Habari gani! Merry Christmas! Happy Holidays! As we prepare for our biggest year of bailouts yet, we’re reflecting on how the work that we are doing relates to Kwanzaa’s principles and vision.
Derived from the Swahili phrase matunda ya kwanza, meaning ‘first fruits of the harvest,’ Kwanzaaoriginated in response to the Watts Riots of Los Angeles in 1965 and is based on the year-end harvest festivals that have taken place throughout Africa for thousands of years. The African-American holidayhonors seven values from African cultures and aims to build and reinforce community among Black folks.
The theme for this year’s Kwanzaa is ‘Remiagining and Remaking the World.’ Below you’ll see how with National Bail Out’s work – we are doing our part to make a new world that will take care of us and our communities.
For the last week of the year, National Bail Out will light a candle for Kwanzaa every night. Join us this holiday season by giving the Gift of freedom to a Black Mama who can’t afford her bail.
The National Bail Out Collective strives to maintain family and community unity by reuniting families separated by inhumane bail and criminal legal practices.
Over the past two years, we’ve bailed out more than 300 people and brought them home to their families and communities.
The National Bail Out Collective believes in the right of our communities to create our own destinies.
We know predatory policing and the inhumane pretrial system robs our people of the ability to determine their and their families’ futures. We believe pretrial reform must be lead by communities most impacted and not by institutional actors or corporate interests, who are entrenched and benefit from the current system. Our communities are the real experts and are best equipped to name the problems and mold the solutions. Through our Mama’s Day Fellowship, our advocacy work and our upcoming report, we are making sure our people have the tools and resources they need to advocate for themselves!
We believe there are things we cannot do alone that we must do together.
The National Bail Out collective is a formation of Black organizers, lawyers and communicators who are committed to building a community-based movement to end pretrial detention and ultimately mass incarceration. It is only through our collective work, our interdependence and our shared vision that we can get all of our people free.
Through grassroots fundraising and support, the National Bail Out Collective has raised over $1.3 million dollars.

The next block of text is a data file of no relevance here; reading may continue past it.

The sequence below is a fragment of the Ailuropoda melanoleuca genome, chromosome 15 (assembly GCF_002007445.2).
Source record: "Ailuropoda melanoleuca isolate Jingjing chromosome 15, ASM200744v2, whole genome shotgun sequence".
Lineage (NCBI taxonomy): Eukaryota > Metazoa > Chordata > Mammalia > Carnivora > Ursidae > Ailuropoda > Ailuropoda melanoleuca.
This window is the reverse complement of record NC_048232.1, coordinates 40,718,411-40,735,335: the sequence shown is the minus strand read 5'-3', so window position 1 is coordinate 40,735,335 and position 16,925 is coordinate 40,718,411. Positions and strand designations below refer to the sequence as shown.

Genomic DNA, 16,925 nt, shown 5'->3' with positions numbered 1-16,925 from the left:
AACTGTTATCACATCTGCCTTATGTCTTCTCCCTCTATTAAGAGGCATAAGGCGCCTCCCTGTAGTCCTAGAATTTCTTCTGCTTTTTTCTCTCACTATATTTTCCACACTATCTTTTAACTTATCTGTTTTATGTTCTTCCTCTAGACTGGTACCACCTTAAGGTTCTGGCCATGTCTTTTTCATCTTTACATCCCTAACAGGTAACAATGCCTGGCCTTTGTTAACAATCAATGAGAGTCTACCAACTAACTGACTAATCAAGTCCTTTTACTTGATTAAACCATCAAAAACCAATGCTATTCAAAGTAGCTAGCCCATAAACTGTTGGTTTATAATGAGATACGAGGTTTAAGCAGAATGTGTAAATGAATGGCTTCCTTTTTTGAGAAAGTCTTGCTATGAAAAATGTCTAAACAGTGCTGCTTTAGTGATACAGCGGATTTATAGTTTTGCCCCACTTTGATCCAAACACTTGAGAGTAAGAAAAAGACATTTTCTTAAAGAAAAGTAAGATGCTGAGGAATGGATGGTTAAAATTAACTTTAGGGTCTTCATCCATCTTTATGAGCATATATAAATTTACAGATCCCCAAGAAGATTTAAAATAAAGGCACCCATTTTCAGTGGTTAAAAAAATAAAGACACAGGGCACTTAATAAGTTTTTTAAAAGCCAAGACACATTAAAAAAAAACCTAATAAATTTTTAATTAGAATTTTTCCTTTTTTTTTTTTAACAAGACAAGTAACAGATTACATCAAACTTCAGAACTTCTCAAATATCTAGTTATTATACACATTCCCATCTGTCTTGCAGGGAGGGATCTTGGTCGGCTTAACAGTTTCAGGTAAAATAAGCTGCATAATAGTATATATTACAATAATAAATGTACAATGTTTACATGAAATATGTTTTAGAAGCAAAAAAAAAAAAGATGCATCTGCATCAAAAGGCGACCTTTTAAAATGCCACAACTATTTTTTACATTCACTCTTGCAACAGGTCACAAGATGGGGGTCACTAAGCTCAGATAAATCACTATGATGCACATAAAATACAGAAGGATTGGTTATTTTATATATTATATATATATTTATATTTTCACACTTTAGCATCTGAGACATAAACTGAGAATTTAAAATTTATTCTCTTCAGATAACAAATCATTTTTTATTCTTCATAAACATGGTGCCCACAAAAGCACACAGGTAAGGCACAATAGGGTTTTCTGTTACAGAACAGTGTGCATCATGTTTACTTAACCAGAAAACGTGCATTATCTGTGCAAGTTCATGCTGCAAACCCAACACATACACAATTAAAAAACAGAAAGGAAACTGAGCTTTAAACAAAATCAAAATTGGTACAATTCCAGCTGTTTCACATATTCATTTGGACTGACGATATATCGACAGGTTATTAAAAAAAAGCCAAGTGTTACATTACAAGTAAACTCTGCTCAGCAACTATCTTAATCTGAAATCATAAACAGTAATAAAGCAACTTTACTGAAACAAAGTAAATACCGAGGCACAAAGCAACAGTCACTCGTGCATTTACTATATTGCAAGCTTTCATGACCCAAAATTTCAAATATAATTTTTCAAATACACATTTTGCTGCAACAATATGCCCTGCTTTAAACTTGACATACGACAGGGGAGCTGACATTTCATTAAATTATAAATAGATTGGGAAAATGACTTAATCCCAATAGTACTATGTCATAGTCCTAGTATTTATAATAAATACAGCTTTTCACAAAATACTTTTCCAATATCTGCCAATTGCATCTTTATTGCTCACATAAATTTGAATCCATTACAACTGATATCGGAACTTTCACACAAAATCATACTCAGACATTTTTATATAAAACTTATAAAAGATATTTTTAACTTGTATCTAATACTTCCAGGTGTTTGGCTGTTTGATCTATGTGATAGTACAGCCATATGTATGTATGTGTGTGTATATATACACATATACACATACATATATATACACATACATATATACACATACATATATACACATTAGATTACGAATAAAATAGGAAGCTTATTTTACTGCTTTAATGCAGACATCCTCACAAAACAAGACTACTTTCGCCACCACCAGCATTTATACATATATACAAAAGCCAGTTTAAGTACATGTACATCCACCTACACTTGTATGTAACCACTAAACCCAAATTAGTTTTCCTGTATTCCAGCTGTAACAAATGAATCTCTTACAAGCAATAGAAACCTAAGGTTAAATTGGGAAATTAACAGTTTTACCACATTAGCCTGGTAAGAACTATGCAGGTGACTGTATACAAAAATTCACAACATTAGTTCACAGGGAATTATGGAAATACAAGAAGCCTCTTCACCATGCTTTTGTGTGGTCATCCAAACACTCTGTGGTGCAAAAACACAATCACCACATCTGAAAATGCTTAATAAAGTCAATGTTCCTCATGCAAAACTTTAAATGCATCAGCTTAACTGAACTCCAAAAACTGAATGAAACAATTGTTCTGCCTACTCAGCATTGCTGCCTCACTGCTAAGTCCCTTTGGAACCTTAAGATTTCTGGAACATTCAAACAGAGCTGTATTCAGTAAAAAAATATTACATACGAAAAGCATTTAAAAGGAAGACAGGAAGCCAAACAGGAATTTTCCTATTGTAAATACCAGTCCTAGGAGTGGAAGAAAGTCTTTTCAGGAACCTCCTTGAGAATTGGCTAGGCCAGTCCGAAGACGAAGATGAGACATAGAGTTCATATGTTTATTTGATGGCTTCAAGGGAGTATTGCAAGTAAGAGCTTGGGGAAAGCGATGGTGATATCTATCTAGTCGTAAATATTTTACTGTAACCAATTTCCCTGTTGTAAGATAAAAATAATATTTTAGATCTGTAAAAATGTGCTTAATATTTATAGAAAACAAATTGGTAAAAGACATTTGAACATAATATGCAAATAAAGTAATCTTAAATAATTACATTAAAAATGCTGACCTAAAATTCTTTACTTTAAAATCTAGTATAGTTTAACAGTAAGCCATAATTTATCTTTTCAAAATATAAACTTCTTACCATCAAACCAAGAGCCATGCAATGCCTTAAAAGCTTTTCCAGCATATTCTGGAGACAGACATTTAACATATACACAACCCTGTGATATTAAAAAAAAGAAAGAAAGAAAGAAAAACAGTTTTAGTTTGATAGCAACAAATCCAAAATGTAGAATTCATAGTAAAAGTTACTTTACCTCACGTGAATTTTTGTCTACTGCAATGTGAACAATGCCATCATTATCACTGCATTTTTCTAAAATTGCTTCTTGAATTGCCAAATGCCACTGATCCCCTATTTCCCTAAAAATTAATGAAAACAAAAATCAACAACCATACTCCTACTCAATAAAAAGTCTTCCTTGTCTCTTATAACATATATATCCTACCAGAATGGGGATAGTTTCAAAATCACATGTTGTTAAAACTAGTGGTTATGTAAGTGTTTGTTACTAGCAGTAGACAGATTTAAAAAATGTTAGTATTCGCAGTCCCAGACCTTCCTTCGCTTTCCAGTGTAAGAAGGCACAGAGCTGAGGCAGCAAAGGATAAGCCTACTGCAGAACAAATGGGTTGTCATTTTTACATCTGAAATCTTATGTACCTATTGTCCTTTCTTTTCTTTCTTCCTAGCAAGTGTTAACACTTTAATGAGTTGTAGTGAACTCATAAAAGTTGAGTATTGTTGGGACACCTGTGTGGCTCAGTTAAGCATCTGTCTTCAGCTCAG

We’ve used that money not only to pay bail but also to invest in those we bailed out, through our Mama’s Day Fellowship and hiring and training those we bailed out to facilitate participatory research for our upcoming report. We also have invested in organizing and the organizations across the country that are fighting to transform the systems that are exploiting and killing our people. We believe the only way to ensure our freedom and dignity is through pooling our resources and investing in our people and organizations.
The bail outs we conduct every year are a vision of Mary Hooks of Southerners on New Ground, who reminds us that our mandate is, “to avenge the suffering of our ancestors, to earn the respect of future generations, and to be transformed in the service of the work.”
As a collective, we walk with a deep sense of purpose to continue the fight for abolition that our ancestors started and to transform ourselves, our communities and the systems that try everyday, unsuccessfully, to kill and exploit us.
We’re committed to freeing our folks by any means necessary.
Black people are beautiful, and the National Bail Out collective is working creatively to destroy the systems that destroy us. We trust in and are inspired by the creativity and vibrance of our people. We rely on the resilience and power of Black love and Black joy to sustain us and feed our vision of a different world — a world that has never existed. The making of this world, where there are no cages and where we hold each other in our full humanity, requires a deep bravery and creativity from us. Some of our hardest work has been experimenting with new systems that can hold our people, many of whom have been abandoned by a state that refuses to invest in anything other then their caging. We’ve identified the needs of those we’ve bailed out and created support systems to hold them.
We believe in a world without cages. We believe bail reform is necessary but that it is one of many needed reforms.
We believe that by focusing specifically on Black women (in all our forms) and more generally on Black communities we are able to develop organizing strategies and solutions that will effectively free all of our people. We believe that if Black women, specifically Black queer and Trans women, are free, it would mean that everyone else would have to be free since our freedom would necessitate the destruction of all systems of oppression.
We believe that we have all we need and that our communities are the real experts and are best equipped to name the problems and mold the solutions.